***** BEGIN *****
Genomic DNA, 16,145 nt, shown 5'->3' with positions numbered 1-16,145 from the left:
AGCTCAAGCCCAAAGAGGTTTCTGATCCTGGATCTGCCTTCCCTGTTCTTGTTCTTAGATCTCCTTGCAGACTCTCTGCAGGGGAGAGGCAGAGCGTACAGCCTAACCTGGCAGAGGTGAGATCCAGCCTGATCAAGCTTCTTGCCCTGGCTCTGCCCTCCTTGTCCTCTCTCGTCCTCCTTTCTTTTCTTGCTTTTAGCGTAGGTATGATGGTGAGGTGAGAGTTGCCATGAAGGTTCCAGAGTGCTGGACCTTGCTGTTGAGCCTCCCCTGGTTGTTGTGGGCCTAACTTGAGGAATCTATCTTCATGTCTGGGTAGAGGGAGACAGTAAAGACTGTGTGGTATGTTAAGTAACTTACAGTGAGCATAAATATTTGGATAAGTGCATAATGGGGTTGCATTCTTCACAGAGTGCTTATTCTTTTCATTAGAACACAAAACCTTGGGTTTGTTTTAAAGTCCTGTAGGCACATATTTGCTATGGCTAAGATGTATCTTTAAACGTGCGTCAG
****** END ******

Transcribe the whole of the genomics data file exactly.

Genomic DNA, 16,145 nt, shown 5'->3' with positions numbered 1-16,145 from the left:
AGCTCAAGCCCAAAGAGGTTTCTGATCCTGGATCTGCCTTCCCTGTTCTTGTTCTTAGATCTCCTTGCAGACTCTCTGCAGGGGAGAGGCAGAGCGTACAGCCTAACCTGGCAGAGGTGAGATCCAGCCTGATCAAGCTTCTTGCCCTGGCTCTGCCCTCCTTGTCCTCTCTCGTCCTCCTTTCTTTTCTTGCTTTTAGCGTAGGTATGATGGTGAGGTGAGAGTTGCCATGAAGGTTCCAGAGTGCTGGACCTTGCTGTTGAGCCTCCCCTGGTTGTTGTGGGCCTAACTTGAGGAATCTATCTTCATGTCTGGGTAGAGGGAGACAGTAAAGACTGTGTGGTATGTTAAGTAACTTACAGTGAGCATAAATATTTGGATAAGTGCATAATGGGGTTGCATTCTTCACAGAGTGCTTATTCTTTTCATTAGAACACAAAACCTTGGGTTTGTTTTAAAGTCCTGTAGGCACATATTTGCTATGGCTAAGATGTATCTTTAAACGTGCGTCAG